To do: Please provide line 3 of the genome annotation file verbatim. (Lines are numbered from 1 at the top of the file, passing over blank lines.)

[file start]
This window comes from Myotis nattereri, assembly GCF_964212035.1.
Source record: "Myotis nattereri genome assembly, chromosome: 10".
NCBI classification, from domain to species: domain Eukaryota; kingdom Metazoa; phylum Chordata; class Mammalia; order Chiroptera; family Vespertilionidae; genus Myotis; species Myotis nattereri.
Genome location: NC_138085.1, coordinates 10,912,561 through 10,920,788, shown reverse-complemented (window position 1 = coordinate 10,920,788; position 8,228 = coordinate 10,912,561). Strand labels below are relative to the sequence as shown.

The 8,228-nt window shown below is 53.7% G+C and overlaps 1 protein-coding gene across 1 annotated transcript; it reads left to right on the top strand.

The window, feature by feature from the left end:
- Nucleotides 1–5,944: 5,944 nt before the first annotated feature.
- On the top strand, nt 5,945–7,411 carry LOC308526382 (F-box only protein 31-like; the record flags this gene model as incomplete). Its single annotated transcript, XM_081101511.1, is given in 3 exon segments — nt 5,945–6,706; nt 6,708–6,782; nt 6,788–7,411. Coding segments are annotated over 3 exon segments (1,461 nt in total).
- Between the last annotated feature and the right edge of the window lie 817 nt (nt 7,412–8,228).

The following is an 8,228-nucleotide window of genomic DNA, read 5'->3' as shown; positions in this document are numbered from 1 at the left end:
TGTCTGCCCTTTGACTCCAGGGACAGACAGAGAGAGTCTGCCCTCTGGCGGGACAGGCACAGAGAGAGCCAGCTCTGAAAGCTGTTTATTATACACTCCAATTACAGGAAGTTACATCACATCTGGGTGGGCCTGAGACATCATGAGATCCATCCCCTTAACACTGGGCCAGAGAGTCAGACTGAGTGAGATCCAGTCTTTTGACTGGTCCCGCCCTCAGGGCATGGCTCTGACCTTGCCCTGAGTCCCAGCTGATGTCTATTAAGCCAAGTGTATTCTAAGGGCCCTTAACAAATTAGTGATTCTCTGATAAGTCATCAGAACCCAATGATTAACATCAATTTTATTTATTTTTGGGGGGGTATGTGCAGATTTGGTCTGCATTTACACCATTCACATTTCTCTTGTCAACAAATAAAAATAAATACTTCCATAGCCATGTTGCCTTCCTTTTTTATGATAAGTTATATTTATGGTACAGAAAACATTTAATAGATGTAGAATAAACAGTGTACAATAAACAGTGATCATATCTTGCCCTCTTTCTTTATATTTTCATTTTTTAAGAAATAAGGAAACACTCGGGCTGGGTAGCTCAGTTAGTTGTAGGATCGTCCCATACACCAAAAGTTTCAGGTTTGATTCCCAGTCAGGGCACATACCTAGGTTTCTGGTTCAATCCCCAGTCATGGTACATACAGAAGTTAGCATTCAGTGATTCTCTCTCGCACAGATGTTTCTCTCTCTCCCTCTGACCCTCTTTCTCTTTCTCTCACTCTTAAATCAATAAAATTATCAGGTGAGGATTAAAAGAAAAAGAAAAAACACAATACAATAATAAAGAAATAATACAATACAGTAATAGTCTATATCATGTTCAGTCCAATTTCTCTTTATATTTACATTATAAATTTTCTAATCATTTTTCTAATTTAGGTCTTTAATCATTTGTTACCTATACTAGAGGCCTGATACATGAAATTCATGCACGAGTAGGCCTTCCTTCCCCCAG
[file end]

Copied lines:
NCBI classification, from domain to species: domain Eukaryota; kingdom Metazoa; phylum Chordata; class Mammalia; order Chiroptera; family Vespertilionidae; genus Myotis; species Myotis nattereri.